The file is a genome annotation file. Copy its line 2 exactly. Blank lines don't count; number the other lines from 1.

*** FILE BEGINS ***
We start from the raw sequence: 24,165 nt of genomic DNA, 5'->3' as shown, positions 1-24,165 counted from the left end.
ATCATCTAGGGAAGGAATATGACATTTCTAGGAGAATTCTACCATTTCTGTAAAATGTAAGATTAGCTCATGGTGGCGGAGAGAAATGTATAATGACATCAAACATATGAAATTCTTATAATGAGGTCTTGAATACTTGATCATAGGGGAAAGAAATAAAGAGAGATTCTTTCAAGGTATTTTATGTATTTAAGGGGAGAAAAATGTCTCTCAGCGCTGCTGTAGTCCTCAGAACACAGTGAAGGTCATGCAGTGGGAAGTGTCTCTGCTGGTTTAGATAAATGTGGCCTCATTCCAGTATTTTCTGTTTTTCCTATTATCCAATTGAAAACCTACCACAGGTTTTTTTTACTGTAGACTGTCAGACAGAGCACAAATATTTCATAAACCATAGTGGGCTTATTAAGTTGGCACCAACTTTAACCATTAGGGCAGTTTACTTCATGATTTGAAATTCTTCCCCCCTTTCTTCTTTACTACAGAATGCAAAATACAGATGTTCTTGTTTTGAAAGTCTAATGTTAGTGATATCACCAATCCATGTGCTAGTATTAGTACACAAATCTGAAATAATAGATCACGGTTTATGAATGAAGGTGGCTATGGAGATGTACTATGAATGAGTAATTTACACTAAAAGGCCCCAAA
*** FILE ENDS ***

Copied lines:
ATCATCTAGGGAAGGAATATGACATTTCTAGGAGAATTCTACCATTTCTGTAAAATGTAAGATTAGCTCATGGTGGCGGAGAGAAATGTATAATGACATCAAACATATGAAATTCTTATAATGAGGTCTTGAATACTTGATCATAGGGGAAAGAAATAAAGAGAGATTCTTTCAAGGTATTTTATGTATTTAAGGGGAGAAAAATGTCTCTCAGCGCTGCTGTAGTCCTCAGAACACAGTGAAGGTCATGCAGTGGGAAGTGTCTCTGCTGGTTTAGATAAATGTGGCCTCATTCCAGTATTTTCTGTTTTTCCTATTATCCAATTGAAAACCTACCACAGGTTTTTTTTACTGTAGACTGTCAGACAGAGCACAAATATTTCATAAACCATAGTGGGCTTATTAAGTTGGCACCAACTTTAACCATTAGGGCAGTTTACTTCATGATTTGAAATTCTTCCCCCCTTTCTTCTTTACTACAGAATGCAAAATACAGATGTTCTTGTTTTGAAAGTCTAATGTTAGTGATATCACCAATCCATGTGCTAGTATTAGTACACAAATCTGAAATAATAGATCACGGTTTATGAATGAAGGTGGCTATGGAGATGTACTATGAATGAGTAATTTACACTAAAAGGCCCCAAA